I'm about to move to my new job, and my current colleagues are curious about the new enterprise that hired me. I discussed with them the organization, benefits, pros and cons of the actual vs the new position, but they insist on knowing the exact name of the enterprise.

Not sure why exactly, but as more as they are becoming pushy, the more I don't wan't to disclose it (maybe it's because we never really bonded that much).

Could you suggest a way to gently stop this kind of questions?

Few notes:

  • for the moment, I'm stalling saying that I'll reveal the name later.
  • I'm comfortable with the position I'm going to cover in the new enterprise.
  • as a last resort, I could always lie and provide an incorrect name (I'd like a bit less drastic solution, if possible).


I'm more interested how to handle the issue with my colleagues, not with my boss (as discussed here), while this answer is closer to my question, although it addresses the opposite issue (when it's ok to tell / how not to tell).

I would have prefer to wait until the last day but I had to give advance notice of few month before leaving in order to allow my current employer to look for a suitable replacement (otherwise my employer can withold my last paychecks). At that point my colleagues (at least some of them) are involved in the process of selecting a replacement and my resignation is not confidential any more.

p.s. Still don't have the permission to write comments, only to edit my original question


3 Answers 3


Direct communication is best. Repeat as often as necessary.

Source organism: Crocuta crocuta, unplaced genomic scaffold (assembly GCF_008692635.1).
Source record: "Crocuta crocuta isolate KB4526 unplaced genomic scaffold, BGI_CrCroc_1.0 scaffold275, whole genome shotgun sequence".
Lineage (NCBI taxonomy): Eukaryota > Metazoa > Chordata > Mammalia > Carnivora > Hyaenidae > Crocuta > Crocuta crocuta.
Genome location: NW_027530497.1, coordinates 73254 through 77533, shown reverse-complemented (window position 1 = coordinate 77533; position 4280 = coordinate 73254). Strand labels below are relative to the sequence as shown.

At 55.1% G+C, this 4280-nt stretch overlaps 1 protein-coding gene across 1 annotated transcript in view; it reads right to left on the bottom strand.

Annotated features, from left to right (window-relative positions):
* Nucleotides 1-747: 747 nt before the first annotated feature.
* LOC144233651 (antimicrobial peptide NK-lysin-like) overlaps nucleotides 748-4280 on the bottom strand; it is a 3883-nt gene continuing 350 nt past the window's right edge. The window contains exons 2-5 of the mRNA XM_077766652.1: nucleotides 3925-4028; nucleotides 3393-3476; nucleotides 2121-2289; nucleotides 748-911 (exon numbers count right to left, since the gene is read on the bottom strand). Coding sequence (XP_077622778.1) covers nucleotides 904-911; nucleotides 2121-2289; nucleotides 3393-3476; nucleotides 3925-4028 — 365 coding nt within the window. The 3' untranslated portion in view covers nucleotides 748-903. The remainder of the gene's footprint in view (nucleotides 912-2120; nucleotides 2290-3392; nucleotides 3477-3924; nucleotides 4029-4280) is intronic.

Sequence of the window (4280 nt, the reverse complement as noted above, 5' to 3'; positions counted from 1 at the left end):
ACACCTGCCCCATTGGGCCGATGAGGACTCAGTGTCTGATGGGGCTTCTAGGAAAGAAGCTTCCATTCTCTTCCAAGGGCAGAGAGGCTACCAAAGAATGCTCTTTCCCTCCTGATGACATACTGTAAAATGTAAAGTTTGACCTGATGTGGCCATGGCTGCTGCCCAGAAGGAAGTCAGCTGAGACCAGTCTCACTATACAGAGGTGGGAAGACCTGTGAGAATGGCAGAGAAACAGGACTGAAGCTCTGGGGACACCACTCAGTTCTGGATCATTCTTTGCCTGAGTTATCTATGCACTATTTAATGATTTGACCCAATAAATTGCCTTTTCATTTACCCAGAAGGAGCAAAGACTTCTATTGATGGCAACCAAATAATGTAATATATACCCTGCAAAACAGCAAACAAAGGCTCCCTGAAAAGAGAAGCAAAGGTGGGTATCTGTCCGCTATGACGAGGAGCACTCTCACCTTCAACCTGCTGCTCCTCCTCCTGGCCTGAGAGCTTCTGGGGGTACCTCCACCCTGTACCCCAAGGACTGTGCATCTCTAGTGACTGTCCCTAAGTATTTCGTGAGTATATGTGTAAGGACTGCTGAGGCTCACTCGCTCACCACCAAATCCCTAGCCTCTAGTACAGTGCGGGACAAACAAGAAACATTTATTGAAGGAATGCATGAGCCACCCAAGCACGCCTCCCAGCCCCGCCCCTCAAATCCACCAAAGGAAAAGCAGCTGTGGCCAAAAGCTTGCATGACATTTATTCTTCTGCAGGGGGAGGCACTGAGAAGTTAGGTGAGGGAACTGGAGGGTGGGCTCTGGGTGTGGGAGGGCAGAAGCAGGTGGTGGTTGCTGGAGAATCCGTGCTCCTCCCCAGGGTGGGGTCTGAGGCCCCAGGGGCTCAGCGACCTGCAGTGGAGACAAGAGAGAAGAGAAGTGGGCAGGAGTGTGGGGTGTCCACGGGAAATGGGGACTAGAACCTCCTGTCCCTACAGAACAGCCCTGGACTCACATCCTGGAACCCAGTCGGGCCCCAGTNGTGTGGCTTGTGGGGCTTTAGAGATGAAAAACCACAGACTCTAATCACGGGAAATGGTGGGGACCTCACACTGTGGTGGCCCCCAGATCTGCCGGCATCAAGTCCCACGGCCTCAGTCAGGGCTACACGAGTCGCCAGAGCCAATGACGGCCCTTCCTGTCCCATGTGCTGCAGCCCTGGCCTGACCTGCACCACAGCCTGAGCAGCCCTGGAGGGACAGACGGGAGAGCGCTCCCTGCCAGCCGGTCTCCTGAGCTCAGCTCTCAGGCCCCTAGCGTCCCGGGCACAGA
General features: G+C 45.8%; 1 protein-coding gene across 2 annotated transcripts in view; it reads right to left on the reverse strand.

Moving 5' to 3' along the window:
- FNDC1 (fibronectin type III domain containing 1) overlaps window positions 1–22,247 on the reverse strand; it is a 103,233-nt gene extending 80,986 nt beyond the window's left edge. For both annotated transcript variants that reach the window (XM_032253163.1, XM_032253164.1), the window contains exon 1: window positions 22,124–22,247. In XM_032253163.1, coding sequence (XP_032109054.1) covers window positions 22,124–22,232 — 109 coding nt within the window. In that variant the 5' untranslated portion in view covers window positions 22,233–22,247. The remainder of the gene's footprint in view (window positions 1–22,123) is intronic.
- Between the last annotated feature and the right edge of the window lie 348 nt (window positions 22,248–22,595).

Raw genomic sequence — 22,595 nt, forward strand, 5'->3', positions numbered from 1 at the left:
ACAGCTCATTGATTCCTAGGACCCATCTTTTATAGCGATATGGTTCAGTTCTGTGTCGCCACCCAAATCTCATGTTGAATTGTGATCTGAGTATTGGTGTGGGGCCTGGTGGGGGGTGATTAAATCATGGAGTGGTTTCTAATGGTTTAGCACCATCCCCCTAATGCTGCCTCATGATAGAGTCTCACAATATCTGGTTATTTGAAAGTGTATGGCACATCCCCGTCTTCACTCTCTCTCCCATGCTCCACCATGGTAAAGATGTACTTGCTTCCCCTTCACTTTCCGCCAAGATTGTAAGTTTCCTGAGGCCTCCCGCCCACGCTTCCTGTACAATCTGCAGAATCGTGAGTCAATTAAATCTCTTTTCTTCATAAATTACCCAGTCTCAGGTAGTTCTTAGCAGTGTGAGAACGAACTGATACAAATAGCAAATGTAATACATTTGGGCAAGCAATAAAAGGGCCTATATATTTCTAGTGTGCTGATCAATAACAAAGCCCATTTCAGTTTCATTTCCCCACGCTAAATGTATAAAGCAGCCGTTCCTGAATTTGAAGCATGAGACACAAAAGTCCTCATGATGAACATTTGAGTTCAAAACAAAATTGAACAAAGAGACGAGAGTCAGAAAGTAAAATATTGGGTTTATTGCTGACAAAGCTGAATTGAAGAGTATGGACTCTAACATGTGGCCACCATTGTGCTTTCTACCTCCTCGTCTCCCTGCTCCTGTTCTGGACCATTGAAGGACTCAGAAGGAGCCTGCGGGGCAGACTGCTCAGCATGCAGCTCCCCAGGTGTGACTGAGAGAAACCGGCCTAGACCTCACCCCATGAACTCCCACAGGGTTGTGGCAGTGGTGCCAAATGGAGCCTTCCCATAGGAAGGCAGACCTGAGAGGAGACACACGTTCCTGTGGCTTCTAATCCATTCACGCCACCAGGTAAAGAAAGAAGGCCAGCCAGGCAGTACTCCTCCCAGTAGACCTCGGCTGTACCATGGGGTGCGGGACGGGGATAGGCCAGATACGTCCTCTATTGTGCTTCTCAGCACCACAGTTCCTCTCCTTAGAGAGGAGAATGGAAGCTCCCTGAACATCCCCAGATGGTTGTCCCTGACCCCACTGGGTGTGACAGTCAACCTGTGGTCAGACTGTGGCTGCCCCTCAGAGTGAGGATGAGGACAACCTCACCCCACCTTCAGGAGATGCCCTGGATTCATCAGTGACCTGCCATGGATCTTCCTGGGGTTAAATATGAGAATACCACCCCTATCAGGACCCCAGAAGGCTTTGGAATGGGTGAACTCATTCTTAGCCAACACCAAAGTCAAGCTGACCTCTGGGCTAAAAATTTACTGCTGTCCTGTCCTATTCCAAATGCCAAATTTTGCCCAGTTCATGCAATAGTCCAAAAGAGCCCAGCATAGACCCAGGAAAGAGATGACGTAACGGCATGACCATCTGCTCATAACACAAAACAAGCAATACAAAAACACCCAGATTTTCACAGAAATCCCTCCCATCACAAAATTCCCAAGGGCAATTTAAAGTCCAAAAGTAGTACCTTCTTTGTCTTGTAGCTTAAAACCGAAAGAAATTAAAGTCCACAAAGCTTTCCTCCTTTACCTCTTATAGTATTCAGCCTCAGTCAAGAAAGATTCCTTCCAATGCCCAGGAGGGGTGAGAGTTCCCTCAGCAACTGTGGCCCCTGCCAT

I don't want to disclose this now. Please don't ask me.

Dodging the question by making awkward excuses will only make them more curious.

For future reference, if you are not comfortable talking about the new job with coworkers, don't tell them about it at all until you are maybe a couple of days away from leaving.

  • "until you are maybe a couple of days away from leaving." - I would just say it on the day of if you manager has not already informed everyone. If your manager does not disclose it, I would not neither.
    – Dan
    Commented Jul 19, 2018 at 16:28
  • 5
    I feel the problem is not so much that the OP mentioned they're leaving but that they discussed the pros and cons in detail. No wonder their coworkers are curious.
    – Llewellyn
    Commented Jul 19, 2018 at 16:51
  • 2
    @Llewellyn Yes, I had started writing about that in my answer, but thought it would sound too much like lecturing the OP, so chose to skip it. :)
    – Masked Man
    Commented Jul 19, 2018 at 16:54

If you don't wish to tell your current colleagues where you're going, you don't have to. You can feel free to say: "I don't feel comfortable disclosing it," "I would rather not say," or whatever your reasons are.

Something to think about: networking is valuable, and if you're on linked in or other social media, it's likely that where you are going to work is fairly public information. Deciding to not tell people in person and publishing it on LinkedIn may make you look a little bit weird, but it's still something you can decide to do, and if you just tell people that you'd rather not discuss it then they should understand.

However, if you continually tell people you'll tell them later then they will probably keep asking.


"I can't tell you the name of my new company, as it wouldn't be fair to {current employer}, and might get me into trouble with {current employer} when you all resign to come and join me."

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